SALEM, Ore. — While the nation is in day four of a federal shutdown, Oregon lawmakers continue to celebrate the success of a three-day special session. The topic was a complex package of several pieces of legislation dubbed the “grand bargain.”
It was back and forth the first two days of special session, but by late Wednesday afternoon all five bills had managed to pass through in this “grand bargain.”
The three senate bills work to reform the Public Employees Retirement System (PERS) by cutting cost of living increases to save $400 million dollars a year. The senate also passed a bill limiting local regulation of genetically modified plants.
In the house, the bills mean tax increases for some and cuts for others, ultimately, adding $200 million a year to the budget for two years. A spending plan is also included, which pays for big increases to education and other services.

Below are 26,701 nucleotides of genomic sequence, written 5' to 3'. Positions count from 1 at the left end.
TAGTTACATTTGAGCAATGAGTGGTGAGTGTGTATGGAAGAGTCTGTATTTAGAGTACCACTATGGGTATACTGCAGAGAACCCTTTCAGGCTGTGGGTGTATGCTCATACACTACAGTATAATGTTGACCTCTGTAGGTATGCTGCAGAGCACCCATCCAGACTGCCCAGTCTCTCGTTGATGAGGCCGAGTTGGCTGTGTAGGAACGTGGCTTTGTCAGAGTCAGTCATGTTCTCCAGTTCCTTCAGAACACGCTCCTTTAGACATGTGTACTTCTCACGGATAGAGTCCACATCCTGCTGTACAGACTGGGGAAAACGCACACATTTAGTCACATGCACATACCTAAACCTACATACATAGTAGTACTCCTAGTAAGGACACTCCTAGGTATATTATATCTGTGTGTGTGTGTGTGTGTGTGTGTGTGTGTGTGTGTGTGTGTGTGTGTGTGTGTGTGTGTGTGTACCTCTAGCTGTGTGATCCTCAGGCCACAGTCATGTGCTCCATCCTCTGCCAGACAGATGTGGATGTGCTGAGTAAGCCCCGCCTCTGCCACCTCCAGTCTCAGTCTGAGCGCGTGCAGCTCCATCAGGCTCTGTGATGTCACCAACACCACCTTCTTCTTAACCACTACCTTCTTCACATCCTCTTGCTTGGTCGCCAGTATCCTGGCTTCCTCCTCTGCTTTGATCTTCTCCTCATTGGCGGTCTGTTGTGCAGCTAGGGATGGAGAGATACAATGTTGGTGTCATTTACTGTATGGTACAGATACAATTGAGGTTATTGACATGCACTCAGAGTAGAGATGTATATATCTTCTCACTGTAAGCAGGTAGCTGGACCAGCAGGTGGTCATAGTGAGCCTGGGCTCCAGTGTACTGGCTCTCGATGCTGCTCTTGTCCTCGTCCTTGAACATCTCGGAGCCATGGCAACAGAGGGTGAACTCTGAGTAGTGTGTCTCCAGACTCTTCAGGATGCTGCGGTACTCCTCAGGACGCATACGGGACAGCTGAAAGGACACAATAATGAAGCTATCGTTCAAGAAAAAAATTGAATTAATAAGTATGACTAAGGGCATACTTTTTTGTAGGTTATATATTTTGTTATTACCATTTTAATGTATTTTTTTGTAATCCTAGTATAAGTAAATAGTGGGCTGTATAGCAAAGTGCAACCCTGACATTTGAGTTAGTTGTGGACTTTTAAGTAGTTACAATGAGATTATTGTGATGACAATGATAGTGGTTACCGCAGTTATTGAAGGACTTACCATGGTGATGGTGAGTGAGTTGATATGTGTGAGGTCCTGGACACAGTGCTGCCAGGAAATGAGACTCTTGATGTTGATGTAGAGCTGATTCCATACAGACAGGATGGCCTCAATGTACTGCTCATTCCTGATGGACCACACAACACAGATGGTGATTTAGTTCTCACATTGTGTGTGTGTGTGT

“We were able to do what I think a lot of people thought was impossible and that was to bring diverse groups together through a combination of cost savings and increased revenue to give a big boost to our public education system,” said Governor John Kitzhaber.
The increase for K-12 education should be about a $100 million a year for the next two years.
A lot of that money is expected to be used to hire new teachers, add school days and keep university tuition in check across the state.
The governor has yet to sign off on those bills, but is expected to very soon.